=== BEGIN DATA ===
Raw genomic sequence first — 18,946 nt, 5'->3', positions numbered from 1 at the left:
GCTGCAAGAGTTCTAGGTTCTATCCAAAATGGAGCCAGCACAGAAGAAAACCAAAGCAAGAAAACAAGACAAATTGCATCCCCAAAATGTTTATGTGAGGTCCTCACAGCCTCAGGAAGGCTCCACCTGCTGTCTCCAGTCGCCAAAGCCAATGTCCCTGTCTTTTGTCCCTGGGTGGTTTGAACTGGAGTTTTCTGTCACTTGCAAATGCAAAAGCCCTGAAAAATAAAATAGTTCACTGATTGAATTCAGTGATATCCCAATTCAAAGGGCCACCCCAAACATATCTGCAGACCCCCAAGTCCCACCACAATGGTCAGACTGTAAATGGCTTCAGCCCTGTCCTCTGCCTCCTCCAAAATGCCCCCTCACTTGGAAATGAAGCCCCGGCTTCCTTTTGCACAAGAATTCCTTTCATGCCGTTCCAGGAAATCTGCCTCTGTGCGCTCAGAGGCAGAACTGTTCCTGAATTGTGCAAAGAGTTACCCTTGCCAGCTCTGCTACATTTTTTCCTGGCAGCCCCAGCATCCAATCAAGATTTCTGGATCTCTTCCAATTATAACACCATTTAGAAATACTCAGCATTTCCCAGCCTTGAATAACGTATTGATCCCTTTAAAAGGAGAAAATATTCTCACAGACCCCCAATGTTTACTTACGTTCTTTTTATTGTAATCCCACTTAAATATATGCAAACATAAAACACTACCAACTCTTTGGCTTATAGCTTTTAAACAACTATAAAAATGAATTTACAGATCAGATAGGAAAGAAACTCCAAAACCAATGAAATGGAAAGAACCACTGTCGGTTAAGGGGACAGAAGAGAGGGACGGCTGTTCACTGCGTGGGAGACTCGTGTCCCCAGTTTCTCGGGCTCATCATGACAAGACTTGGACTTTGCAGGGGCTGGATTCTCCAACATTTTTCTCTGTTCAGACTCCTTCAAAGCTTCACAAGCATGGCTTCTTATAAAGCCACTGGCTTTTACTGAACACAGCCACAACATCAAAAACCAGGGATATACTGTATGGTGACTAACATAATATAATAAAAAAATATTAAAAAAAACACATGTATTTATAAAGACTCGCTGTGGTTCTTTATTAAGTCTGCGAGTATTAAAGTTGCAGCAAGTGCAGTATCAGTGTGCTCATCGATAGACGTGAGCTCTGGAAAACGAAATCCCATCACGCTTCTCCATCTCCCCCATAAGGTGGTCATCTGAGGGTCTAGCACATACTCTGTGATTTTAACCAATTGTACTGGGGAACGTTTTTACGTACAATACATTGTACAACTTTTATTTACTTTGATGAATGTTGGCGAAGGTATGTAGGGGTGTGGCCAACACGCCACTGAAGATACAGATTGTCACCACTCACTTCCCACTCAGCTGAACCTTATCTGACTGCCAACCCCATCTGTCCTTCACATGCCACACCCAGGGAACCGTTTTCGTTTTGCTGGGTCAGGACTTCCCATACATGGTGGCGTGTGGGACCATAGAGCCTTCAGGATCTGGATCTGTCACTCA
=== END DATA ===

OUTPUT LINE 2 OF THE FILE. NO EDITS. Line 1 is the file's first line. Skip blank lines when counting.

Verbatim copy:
GCTGCAAGAGTTCTAGGTTCTATCCAAAATGGAGCCAGCACAGAAGAAAACCAAAGCAAGAAAACAAGACAAATTGCATCCCCAAAATGTTTATGTGAGGTCCTCACAGCCTCAGGAAGGCTCCACCTGCTGTCTCCAGTCGCCAAAGCCAATGTCCCTGTCTTTTGTCCCTGGGTGGTTTGAACTGGAGTTTTCTGTCACTTGCAAATGCAAAAGCCCTGAAAAATAAAATAGTTCACTGATTGAATTCAGTGATATCCCAATTCAAAGGGCCACCCCAAACATATCTGCAGACCCCCAAGTCCCACCACAATGGTCAGACTGTAAATGGCTTCAGCCCTGTCCTCTGCCTCCTCCAAAATGCCCCCTCACTTGGAAATGAAGCCCCGGCTTCCTTTTGCACAAGAATTCCTTTCATGCCGTTCCAGGAAATCTGCCTCTGTGCGCTCAGAGGCAGAACTGTTCCTGAATTGTGCAAAGAGTTACCCTTGCCAGCTCTGCTACATTTTTTCCTGGCAGCCCCAGCATCCAATCAAGATTTCTGGATCTCTTCCAATTATAACACCATTTAGAAATACTCAGCATTTCCCAGCCTTGAATAACGTATTGATCCCTTTAAAAGGAGAAAATATTCTCACAGACCCCCAATGTTTACTTACGTTCTTTTTATTGTAATCCCACTTAAATATATGCAAACATAAAACACTACCAACTCTTTGGCTTATAGCTTTTAAACAACTATAAAAATGAATTTACAGATCAGATAGGAAAGAAACTCCAAAACCAATGAAATGGAAAGAACCACTGTCGGTTAAGGGGACAGAAGAGAGGGACGGCTGTTCACTGCGTGGGAGACTCGTGTCCCCAGTTTCTCGGGCTCATCATGACAAGACTTGGACTTTGCAGGGGCTGGATTCTCCAACATTTTTCTCTGTTCAGACTCCTTCAAAGCTTCACAAGCATGGCTTCTTATAAAGCCACTGGCTTTTACTGAACACAGCCACAACATCAAAAACCAGGGATATACTGTATGGTGACTAACATAATATAATAAAAAAATATTAAAAAAAACACATGTATTTATAAAGACTCGCTGTGGTTCTTTATTAAGTCTGCGAGTATTAAAGTTGCAGCAAGTGCAGTATCAGTGTGCTCATCGATAGACGTGAGCTCTGGAAAACGAAATCCCATCACGCTTCTCCATCTCCCCCATAAGGTGGTCATCTGAGGGTCTAGCACATACTCTGTGATTTTAACCAATTGTACTGGGGAACGTTTTTACGTACAATACATTGTACAACTTTTATTTACTTTGATGAATGTTGGCGAAGGTATGTAGGGGTGTGGCCAACACGCCACTGAAGATACAGATTGTCACCACTCACTTCCCACTCAGCTGAACCTTATCTGACTGCCAACCCCATCTGTCCTTCACATGCCACACCCAGGGAACCGTTTTCGTTTTGCTGGGTCAGGACTTCCCATACATGGTGGCGTGTGGGACCATAGAGCCTTCAGGATCTGGATCTGTCACTCA